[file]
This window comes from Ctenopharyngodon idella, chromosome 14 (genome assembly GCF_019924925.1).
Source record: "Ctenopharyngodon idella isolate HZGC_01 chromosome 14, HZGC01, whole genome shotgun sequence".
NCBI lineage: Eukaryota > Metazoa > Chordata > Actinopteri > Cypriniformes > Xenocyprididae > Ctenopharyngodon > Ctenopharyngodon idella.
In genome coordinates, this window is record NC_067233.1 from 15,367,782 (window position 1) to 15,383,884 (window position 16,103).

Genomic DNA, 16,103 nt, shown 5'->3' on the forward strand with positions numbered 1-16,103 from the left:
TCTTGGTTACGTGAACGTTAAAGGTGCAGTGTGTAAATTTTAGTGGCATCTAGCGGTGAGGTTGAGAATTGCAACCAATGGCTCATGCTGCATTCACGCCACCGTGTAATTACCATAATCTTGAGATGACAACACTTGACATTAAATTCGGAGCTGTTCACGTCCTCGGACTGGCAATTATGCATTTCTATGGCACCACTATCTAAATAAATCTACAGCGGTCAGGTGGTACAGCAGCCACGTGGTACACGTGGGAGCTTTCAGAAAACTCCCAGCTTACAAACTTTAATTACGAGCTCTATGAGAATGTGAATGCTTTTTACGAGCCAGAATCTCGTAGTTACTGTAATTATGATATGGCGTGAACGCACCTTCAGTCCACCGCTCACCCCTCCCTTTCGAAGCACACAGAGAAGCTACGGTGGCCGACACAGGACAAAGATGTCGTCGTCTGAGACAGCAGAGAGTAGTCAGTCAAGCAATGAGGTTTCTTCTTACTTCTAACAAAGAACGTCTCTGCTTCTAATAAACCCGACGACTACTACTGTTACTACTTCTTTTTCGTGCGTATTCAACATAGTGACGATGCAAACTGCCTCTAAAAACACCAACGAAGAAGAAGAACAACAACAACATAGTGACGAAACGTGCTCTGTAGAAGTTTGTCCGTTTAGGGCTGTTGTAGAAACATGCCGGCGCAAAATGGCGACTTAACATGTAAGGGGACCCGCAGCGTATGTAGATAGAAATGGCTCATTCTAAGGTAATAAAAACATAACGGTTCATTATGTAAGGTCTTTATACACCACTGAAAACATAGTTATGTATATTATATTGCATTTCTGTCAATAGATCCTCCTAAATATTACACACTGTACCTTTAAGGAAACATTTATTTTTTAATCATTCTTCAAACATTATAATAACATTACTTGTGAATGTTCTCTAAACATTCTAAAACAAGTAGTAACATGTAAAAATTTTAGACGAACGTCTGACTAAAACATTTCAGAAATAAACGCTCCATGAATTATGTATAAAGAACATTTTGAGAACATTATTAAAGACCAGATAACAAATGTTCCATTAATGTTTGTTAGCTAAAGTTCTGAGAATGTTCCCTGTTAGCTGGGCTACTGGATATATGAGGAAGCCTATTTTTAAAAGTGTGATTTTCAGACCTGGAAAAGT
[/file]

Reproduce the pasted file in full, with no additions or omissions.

This window comes from Ctenopharyngodon idella, chromosome 14 (genome assembly GCF_019924925.1).
Source record: "Ctenopharyngodon idella isolate HZGC_01 chromosome 14, HZGC01, whole genome shotgun sequence".
NCBI lineage: Eukaryota > Metazoa > Chordata > Actinopteri > Cypriniformes > Xenocyprididae > Ctenopharyngodon > Ctenopharyngodon idella.
In genome coordinates, this window is record NC_067233.1 from 15,367,782 (window position 1) to 15,383,884 (window position 16,103).

Genomic DNA, 16,103 nt, shown 5'->3' on the forward strand with positions numbered 1-16,103 from the left:
TCTTGGTTACGTGAACGTTAAAGGTGCAGTGTGTAAATTTTAGTGGCATCTAGCGGTGAGGTTGAGAATTGCAACCAATGGCTCATGCTGCATTCACGCCACCGTGTAATTACCATAATCTTGAGATGACAACACTTGACATTAAATTCGGAGCTGTTCACGTCCTCGGACTGGCAATTATGCATTTCTATGGCACCACTATCTAAATAAATCTACAGCGGTCAGGTGGTACAGCAGCCACGTGGTACACGTGGGAGCTTTCAGAAAACTCCCAGCTTACAAACTTTAATTACGAGCTCTATGAGAATGTGAATGCTTTTTACGAGCCAGAATCTCGTAGTTACTGTAATTATGATATGGCGTGAACGCACCTTCAGTCCACCGCTCACCCCTCCCTTTCGAAGCACACAGAGAAGCTACGGTGGCCGACACAGGACAAAGATGTCGTCGTCTGAGACAGCAGAGAGTAGTCAGTCAAGCAATGAGGTTTCTTCTTACTTCTAACAAAGAACGTCTCTGCTTCTAATAAACCCGACGACTACTACTGTTACTACTTCTTTTTCGTGCGTATTCAACATAGTGACGATGCAAACTGCCTCTAAAAACACCAACGAAGAAGAAGAACAACAACAACATAGTGACGAAACGTGCTCTGTAGAAGTTTGTCCGTTTAGGGCTGTTGTAGAAACATGCCGGCGCAAAATGGCGACTTAACATGTAAGGGGACCCGCAGCGTATGTAGATAGAAATGGCTCATTCTAAGGTAATAAAAACATAACGGTTCATTATGTAAGGTCTTTATACACCACTGAAAACATAGTTATGTATATTATATTGCATTTCTGTCAATAGATCCTCCTAAATATTACACACTGTACCTTTAAGGAAACATTTATTTTTTAATCATTCTTCAAACATTATAATAACATTACTTGTGAATGTTCTCTAAACATTCTAAAACAAGTAGTAACATGTAAAAATTTTAGACGAACGTCTGACTAAAACATTTCAGAAATAAACGCTCCATGAATTATGTATAAAGAACATTTTGAGAACATTATTAAAGACCAGATAACAAATGTTCCATTAATGTTTGTTAGCTAAAGTTCTGAGAATGTTCCCTGTTAGCTGGGCTACTGGATATATGAGGAAGCCTATTTTTAAAAGTGTGATTTTCAGACCTGGAAAAGT